Malindi-born Baraka Julius Mlewa, who goes by the stage name Beka The Boy, is the latest Bongo Flava sensation to take the region by storm.
The 27-Year-Old, despite being relatively new in the game, boasts over 60K YouTube views on each of his singles “Nyota”, “Siri ya Moyo”, “Nimefall” and “Time”.
He spoke to Buzz about his journey.
Why choose “Beka” as your stage name?
Beka is the common nickname for everyone called Baraka in our town.
When did you realise that music interested you?
I first started recognising and responding to music when I was 14. The first album that drew to me was Ali Kiba’s first album which also had “Cinderella”. I liked his sound and I started imitating him.
In high school I was also a soccer player, playing in midfield and right winger positions, so I would also come up with songs to praise and cheer the team (Maweni United).
I’d download instrumentals then tell the coach and other players how much it would cost to record, including my mark up, then I’d go to a producer and record while pocketing the rest.
What was your first try at professional music like?
I was in a Bango band that was being led by Mzee Eddie, an elder in my neighbourhood – Maweni. His band members had left for other prospects and, having listened to my recordings, thought he would recreate it around me.
I was 16 then and had been forcing myself to sound like Ali Kiba. He told me I would sound better as myself and I started doing that. We would perform covers of Bango in hotels and at weddings.
How did you break out as a solo artiste?
I had sung choruses on a few rappers’ songs at Malindi Records. We were performing a song titled “Mtoto wa Ghetto” at a show called “Extravaganza” in Malindi last year, with a rapper named Kiwanja, when my current manager, Francesca Regaiolli from Double B Empire, approached me after coming off stage saying she was ready to help me.
She said I was energetic and could hold the audience, based on my performance.
We came to an agreement a while afterwards then I recorded my first track “Niko Low” from the beats they gave me.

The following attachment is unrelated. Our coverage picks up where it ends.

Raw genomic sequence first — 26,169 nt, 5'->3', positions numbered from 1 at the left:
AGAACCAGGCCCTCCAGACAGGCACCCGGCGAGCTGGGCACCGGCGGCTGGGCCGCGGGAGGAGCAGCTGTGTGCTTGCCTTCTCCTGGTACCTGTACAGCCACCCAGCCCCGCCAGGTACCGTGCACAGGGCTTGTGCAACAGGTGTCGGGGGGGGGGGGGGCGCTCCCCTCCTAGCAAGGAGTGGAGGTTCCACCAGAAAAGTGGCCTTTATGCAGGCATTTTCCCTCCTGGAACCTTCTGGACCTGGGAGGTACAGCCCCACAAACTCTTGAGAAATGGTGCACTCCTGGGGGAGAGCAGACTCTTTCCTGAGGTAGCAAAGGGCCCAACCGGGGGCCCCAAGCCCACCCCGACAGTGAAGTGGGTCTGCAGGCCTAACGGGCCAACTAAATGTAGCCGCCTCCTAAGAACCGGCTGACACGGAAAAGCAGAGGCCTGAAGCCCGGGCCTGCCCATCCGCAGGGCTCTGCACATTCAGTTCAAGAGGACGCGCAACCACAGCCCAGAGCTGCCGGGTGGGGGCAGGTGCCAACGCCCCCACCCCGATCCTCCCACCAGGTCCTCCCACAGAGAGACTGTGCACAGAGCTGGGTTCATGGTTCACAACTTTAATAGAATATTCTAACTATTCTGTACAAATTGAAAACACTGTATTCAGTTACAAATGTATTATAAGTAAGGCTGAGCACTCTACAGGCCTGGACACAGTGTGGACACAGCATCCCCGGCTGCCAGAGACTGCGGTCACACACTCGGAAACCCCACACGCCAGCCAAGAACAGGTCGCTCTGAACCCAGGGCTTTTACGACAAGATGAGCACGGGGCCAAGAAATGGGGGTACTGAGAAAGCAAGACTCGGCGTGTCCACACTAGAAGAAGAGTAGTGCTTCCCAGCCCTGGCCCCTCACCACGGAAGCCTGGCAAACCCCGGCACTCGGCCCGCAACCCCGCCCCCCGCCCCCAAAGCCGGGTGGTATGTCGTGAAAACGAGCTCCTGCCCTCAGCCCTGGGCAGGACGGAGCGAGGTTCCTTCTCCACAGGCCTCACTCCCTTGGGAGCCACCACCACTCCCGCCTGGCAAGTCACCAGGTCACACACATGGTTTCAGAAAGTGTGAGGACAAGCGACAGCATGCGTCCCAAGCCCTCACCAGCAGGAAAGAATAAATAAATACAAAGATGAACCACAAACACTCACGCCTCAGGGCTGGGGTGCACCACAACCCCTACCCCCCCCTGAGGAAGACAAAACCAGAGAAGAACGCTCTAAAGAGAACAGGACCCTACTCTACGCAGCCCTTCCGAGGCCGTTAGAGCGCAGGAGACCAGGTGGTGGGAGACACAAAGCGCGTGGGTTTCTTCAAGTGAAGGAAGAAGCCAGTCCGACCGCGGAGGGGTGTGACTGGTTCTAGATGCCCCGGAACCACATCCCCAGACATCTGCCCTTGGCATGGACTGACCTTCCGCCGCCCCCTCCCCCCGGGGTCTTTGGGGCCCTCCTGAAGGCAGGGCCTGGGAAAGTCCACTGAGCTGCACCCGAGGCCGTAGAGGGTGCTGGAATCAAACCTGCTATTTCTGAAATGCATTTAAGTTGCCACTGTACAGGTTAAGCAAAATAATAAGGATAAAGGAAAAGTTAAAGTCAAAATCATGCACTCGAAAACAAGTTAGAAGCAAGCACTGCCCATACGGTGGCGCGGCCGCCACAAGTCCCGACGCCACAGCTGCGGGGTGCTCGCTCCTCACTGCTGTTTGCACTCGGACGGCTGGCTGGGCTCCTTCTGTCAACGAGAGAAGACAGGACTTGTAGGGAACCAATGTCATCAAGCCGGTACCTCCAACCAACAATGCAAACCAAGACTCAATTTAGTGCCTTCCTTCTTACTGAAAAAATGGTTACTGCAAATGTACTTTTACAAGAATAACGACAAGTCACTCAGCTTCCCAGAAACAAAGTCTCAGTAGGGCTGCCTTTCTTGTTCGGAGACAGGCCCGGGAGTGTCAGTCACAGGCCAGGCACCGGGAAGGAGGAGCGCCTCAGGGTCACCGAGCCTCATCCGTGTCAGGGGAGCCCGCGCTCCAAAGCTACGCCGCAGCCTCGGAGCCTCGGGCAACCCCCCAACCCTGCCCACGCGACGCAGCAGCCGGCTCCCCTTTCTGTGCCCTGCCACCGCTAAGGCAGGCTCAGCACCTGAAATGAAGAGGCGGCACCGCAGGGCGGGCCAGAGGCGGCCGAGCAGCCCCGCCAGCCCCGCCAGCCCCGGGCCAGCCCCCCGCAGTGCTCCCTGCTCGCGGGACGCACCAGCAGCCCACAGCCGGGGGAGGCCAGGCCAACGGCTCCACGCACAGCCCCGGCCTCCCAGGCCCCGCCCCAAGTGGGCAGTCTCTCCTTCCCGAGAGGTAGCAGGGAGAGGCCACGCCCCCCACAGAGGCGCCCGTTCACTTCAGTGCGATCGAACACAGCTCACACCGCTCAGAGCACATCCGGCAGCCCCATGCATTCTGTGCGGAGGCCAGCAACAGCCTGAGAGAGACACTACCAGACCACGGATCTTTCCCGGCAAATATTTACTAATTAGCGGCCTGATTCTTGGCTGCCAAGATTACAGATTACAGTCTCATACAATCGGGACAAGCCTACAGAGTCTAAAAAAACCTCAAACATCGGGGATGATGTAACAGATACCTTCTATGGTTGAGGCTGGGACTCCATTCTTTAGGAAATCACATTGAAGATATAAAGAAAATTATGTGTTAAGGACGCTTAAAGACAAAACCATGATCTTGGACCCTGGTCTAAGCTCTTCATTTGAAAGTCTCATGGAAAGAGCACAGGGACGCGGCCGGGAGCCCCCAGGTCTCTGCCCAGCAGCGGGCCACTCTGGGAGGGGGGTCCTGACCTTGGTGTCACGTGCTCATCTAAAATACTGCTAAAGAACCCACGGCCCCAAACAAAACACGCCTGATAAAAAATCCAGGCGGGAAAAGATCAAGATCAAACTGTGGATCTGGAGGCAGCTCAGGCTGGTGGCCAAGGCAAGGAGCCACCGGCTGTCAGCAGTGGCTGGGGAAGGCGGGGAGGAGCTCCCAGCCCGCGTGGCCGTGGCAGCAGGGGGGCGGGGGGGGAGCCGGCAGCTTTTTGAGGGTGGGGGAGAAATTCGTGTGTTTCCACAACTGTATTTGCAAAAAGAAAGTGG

I was singing to a girl telling her that when I’m not with her it feels like my battery’s power is going down. (Laughs) We shot the video in Malindi and released it as a video. That blew up in Mombasa and got me some recognition in Nairobi too.
How was your first video-shoot experience?
It was surprising because the management organised everything and it looked so awesome. It only took three hours to shoot it.
“Nyota” was your introduction to Mombasa’s and Nairobi’s side of the industry?
Yes. We didn’t know which producers could produce quality music for the listeners when we started out. We wasted a lot of money taking chances on producers we were referenced to, only for the sound not to come out satisfactorily.
So we’ve had to rework more than four tracks, but we learnt from that and have found someone better. The song’s audio was produced by Totti La Inter, Mombasa, and the video was directed by Kevin Bosco in Nairobi.
It was different from my previous shoots where we had to come up with the whole concept, because we gave an idea and he filled in the plot.
Do you have any albums yet?
Yes. I dropped one last year called “Drop of Me” because everyone of its 10 songs was giving out a part of me. You’ll get to some Mduara, R&B, Rhumba, Afro pop,
It seems like you only do love songs, or am I mistaken?
It’s true. Everybody is touched by love; it’s not exclusive to the old or the young. I use my songs to say things people would have a difficult time expressing so they can use it to communicate their love to each other.
Why are you in Nairobi now?
It’s our capital city and, compared to Malindi, it has a lot more musical activities and opportunities happening. I also wanted to introduce myself to this market because I want to grow into an East-African-known act.
So there’s a problem of exposure with artistes being based outside Nairobi?
I think you limit yourself if you’re not known in Nairobi. I don’t know why but it’s hard making it as an artiste at the coast. I haven’t heard of anyone doing that.
Now that I have been here I have known more people in the entertainment industry and things are moving at a much quicker pace here than in Malindi.
I don’t know if it’s the coastal sun, but I have a program for everyday that I’m here, and there’s hardly any time to just chill: studio, interviews, looking for outfits, sending my music out.
Have you ever met Ali Kiba, your inspiration?
Not yet, but I believe as I continue on this path it will happen one day.
Do you have any other income besides music?
Yes. I have rental houses back in Malindi that I also earn from.
What do you do in your free time?
I am always at the studio, trying to improve my vocals because that’s my work.
Do you watch movies?
No. I get bored and find myself sleeping in the first few minutes. (Laughs)
Do you play any instrument?
Are you single?
No. I have a girlfriend and we’ve been together for about two years now.
Chips and chicken.
What’s your fashion sense?
I like to look simple but smart. I don’t like flashy fashion because people won’t take you seriously. I also can’t go without a watch.